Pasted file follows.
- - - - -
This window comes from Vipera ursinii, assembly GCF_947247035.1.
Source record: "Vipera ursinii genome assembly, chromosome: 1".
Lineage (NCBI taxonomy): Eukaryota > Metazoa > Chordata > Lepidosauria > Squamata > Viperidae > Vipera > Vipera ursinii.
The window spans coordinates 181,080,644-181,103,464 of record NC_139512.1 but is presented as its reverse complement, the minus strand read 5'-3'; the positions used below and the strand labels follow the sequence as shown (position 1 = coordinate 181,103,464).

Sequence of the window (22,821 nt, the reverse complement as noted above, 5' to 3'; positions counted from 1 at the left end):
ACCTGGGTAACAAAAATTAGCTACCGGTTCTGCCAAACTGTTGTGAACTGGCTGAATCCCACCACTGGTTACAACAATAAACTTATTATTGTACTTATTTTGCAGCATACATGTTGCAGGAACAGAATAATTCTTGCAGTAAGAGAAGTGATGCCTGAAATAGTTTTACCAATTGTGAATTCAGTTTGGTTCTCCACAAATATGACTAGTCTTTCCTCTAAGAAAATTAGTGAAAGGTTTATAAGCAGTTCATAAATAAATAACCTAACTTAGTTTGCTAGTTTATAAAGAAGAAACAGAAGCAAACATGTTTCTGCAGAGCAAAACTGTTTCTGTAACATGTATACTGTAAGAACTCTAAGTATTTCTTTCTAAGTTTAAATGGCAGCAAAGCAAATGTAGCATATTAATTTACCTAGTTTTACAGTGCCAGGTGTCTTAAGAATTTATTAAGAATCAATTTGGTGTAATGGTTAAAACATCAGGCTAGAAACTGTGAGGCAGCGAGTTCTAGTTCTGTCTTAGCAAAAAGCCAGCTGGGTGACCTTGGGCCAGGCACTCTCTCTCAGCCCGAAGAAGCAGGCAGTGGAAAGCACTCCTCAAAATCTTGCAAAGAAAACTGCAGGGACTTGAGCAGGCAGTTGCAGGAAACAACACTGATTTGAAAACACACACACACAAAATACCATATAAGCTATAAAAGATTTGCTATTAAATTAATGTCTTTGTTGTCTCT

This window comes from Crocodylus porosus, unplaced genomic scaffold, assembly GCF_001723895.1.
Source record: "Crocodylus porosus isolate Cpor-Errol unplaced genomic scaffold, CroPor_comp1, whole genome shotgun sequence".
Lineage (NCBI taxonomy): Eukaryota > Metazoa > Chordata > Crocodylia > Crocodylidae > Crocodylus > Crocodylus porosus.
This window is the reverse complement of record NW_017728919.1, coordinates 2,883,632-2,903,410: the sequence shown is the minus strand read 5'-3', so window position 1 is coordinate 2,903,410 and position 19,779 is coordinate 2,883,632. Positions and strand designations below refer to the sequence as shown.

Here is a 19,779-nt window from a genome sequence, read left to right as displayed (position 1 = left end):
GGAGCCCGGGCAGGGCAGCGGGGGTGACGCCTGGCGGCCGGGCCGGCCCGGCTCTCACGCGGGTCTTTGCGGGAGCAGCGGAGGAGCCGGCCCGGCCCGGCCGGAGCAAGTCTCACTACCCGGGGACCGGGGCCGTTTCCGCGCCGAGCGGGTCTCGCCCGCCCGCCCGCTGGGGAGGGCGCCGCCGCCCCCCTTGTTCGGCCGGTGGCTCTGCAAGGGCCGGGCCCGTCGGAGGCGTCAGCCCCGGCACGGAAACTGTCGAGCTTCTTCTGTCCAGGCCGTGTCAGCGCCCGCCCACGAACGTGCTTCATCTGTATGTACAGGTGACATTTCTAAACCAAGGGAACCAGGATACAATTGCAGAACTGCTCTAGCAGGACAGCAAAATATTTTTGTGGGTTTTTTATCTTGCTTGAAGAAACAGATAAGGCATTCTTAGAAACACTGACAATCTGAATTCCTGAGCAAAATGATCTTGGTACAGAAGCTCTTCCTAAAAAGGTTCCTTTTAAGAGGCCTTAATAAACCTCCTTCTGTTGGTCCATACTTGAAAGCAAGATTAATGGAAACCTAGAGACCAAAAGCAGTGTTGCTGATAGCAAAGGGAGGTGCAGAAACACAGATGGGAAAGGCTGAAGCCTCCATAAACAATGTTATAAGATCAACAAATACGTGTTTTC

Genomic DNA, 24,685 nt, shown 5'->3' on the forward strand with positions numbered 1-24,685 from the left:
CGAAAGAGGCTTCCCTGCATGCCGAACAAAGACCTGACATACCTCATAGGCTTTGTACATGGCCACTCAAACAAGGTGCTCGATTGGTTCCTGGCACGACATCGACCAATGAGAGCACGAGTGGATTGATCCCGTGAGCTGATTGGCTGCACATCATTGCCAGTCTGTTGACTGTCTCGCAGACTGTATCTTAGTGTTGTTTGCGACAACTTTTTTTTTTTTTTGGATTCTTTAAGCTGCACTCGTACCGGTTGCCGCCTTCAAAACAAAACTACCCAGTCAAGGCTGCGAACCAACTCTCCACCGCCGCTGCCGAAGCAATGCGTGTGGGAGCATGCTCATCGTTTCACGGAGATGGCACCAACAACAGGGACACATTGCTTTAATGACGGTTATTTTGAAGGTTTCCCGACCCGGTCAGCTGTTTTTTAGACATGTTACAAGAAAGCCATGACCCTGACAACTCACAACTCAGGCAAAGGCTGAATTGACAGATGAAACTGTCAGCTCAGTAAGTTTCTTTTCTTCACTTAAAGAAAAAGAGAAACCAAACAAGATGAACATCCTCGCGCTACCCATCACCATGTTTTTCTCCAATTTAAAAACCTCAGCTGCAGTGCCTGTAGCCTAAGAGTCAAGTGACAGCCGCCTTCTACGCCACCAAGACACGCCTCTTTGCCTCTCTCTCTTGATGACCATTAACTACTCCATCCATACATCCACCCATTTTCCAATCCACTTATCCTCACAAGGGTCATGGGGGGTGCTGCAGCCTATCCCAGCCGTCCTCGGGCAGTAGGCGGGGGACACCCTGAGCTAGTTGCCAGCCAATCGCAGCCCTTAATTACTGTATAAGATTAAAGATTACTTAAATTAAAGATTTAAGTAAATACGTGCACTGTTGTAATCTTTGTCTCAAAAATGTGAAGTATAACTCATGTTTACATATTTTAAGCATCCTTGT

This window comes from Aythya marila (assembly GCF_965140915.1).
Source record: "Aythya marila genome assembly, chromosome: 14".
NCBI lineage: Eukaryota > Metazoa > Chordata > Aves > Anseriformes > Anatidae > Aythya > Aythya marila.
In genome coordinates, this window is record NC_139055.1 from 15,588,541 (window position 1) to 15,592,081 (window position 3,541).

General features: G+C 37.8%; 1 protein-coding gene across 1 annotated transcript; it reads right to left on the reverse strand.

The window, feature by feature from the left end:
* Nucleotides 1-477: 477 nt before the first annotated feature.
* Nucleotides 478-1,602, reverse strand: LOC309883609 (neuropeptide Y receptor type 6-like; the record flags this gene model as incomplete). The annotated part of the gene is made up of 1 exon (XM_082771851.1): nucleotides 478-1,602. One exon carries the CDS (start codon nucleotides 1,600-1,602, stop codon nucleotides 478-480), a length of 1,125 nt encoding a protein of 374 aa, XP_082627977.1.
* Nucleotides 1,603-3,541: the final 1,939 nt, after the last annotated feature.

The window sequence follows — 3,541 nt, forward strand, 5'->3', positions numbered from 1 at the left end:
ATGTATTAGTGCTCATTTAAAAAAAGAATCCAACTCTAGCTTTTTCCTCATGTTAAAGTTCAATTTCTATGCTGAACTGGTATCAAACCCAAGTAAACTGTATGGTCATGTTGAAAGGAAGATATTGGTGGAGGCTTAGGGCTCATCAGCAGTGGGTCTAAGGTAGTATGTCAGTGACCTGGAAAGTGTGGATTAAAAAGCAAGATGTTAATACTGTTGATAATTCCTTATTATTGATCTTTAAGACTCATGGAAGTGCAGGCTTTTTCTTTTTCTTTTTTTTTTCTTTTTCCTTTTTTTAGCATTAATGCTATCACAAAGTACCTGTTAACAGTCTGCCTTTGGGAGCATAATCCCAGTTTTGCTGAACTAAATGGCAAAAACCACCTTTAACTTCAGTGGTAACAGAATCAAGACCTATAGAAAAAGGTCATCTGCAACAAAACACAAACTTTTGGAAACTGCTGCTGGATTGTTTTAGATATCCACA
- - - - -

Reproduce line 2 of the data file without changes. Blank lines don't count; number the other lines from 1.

Source record: "Vipera ursinii genome assembly, chromosome: 1".